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We are delighted that the case for registering Yeadon Banks as a town green has prevailed in the Court of Appeal. The five-acre Yeadon Banks is a much-loved open space on the outskirts of Leeds.
On Friday (2 December) the Appeal Court rejected the arguments on behalf of the landowner, Leeds Group plc, that the landowner had been prejudiced by a change in the law for registering greens during the 20-year period during which local people had been exercising their rights, and that this breached the landowner’s right to the peaceful enjoyment of its land under the European Convention of Human Rights.
The Countryside and Rights of Way Act 2000 section 98 changed the law on registering new greens so that after that date, the qualifying use had to be by a significant number of inhabitants of any locality or neighbourhood, for 20 years without being stopped or asking permission. Before that, the requirement was merely for the inhabitants of the locality to have used the land. The landowner argued that the 2000 Act postponed the operation of the amended definition of town and village greens to 20 years after its enactment (ie 2020).
The qualifying period for Yeadon Banks was 1984 to 2004.
The court considered that the arguments were hypothetical, and that it was unrealistic to assume that the landowner ‘was content to allow a significant number of the inhabitants of a neighbourhood to use his land for very many years because he was confident that their use was not a use by the inhabitants of a locality, and so could not ripen into a legal right’.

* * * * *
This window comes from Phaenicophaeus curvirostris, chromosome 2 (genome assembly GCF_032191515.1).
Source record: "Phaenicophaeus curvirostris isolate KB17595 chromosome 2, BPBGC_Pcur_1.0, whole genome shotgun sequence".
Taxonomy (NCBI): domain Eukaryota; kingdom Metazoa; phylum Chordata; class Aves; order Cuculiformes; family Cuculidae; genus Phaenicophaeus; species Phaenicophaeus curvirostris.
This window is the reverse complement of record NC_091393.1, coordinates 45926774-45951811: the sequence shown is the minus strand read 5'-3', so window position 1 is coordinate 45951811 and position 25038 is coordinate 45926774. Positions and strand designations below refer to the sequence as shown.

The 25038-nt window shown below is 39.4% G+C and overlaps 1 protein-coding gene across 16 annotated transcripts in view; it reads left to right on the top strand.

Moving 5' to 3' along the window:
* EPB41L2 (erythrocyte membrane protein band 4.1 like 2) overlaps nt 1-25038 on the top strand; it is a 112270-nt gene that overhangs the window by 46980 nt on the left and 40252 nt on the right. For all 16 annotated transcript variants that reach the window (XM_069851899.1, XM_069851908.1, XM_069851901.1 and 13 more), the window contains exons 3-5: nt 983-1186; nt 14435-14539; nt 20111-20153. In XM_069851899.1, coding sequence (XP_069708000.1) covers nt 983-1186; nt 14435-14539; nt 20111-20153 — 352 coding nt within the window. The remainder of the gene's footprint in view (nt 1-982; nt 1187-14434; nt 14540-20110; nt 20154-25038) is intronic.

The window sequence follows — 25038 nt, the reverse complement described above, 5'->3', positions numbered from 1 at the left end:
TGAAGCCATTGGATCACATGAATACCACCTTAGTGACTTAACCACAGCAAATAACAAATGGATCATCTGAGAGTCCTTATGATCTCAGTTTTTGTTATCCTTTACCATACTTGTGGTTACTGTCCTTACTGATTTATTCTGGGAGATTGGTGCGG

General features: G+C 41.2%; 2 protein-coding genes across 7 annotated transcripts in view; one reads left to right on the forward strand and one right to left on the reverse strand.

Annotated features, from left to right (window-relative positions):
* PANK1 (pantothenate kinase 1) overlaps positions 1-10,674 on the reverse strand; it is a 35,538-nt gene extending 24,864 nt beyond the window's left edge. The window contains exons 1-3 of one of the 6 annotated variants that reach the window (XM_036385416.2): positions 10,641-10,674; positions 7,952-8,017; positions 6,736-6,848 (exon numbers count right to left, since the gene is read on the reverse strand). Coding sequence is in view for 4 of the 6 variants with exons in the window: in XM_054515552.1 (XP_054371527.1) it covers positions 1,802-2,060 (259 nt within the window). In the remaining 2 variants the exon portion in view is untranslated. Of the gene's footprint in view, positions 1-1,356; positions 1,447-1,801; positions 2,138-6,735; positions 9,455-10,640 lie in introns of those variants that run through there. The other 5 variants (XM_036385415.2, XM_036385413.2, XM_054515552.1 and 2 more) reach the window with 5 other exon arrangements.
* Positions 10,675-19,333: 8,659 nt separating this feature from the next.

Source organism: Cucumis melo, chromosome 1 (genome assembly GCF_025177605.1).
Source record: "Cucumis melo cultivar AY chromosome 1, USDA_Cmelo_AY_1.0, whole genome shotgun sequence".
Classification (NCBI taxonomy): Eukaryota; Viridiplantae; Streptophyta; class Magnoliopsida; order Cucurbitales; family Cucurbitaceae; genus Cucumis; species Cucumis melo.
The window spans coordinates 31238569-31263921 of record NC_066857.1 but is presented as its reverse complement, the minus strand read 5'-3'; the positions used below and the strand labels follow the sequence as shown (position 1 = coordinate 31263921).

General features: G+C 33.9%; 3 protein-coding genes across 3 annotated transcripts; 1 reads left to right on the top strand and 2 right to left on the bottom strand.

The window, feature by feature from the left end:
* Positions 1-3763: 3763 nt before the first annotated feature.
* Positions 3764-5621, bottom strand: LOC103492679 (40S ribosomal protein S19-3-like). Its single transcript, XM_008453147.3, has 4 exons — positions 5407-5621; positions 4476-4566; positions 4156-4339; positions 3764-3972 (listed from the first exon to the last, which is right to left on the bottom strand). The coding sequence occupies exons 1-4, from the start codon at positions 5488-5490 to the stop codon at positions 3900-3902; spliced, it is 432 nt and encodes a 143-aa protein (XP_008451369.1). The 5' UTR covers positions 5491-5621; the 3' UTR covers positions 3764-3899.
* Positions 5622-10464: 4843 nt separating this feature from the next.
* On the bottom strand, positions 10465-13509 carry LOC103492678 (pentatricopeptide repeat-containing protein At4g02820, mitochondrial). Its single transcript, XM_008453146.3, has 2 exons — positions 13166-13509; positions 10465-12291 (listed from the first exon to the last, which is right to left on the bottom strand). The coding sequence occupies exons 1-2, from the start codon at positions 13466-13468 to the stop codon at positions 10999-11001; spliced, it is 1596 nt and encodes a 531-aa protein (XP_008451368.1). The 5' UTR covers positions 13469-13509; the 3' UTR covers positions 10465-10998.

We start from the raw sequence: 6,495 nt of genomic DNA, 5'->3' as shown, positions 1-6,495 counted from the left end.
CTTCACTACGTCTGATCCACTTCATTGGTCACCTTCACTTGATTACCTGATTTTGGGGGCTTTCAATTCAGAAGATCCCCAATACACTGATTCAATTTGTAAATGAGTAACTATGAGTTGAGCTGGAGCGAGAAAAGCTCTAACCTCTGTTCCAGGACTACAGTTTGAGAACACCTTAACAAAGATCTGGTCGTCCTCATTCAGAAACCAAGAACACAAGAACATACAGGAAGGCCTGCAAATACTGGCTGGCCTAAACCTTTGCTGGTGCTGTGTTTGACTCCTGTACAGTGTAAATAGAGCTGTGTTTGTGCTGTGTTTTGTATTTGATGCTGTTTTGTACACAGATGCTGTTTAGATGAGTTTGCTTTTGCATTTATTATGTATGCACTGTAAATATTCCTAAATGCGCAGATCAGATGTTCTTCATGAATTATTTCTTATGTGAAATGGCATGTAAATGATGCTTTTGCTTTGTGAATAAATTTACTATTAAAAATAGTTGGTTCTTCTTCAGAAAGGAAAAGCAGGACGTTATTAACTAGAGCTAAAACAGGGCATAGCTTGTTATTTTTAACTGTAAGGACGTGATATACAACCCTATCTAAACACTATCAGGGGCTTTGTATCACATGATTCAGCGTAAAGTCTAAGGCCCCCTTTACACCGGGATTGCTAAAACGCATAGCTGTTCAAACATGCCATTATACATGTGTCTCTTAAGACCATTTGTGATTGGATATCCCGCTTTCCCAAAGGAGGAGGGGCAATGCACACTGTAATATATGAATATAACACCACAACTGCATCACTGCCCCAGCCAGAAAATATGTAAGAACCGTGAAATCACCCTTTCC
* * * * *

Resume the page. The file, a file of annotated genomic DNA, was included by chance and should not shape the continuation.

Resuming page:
The judges did not consider that there was any breach of the human rights convention.
Says our general secretary, Kate Ashbrook: ‘We are highly relieved that this appeal has been dismissed. We too felt the arguments were hypothetical and that it was wrong to postpone the operation of the amended definition of greens in the 2000 Act until a full 20 years had run, ie until 2020.
‘We felt so strongly that Yeadon Banks should be registered that we gave a donation towards the cost of the appeal. We have supported the applicant, Doug Jones of Keep Yeadon Banks Green (KEYBAG), throughout the process. This is a special area of green space and we trust that it will now be secure.’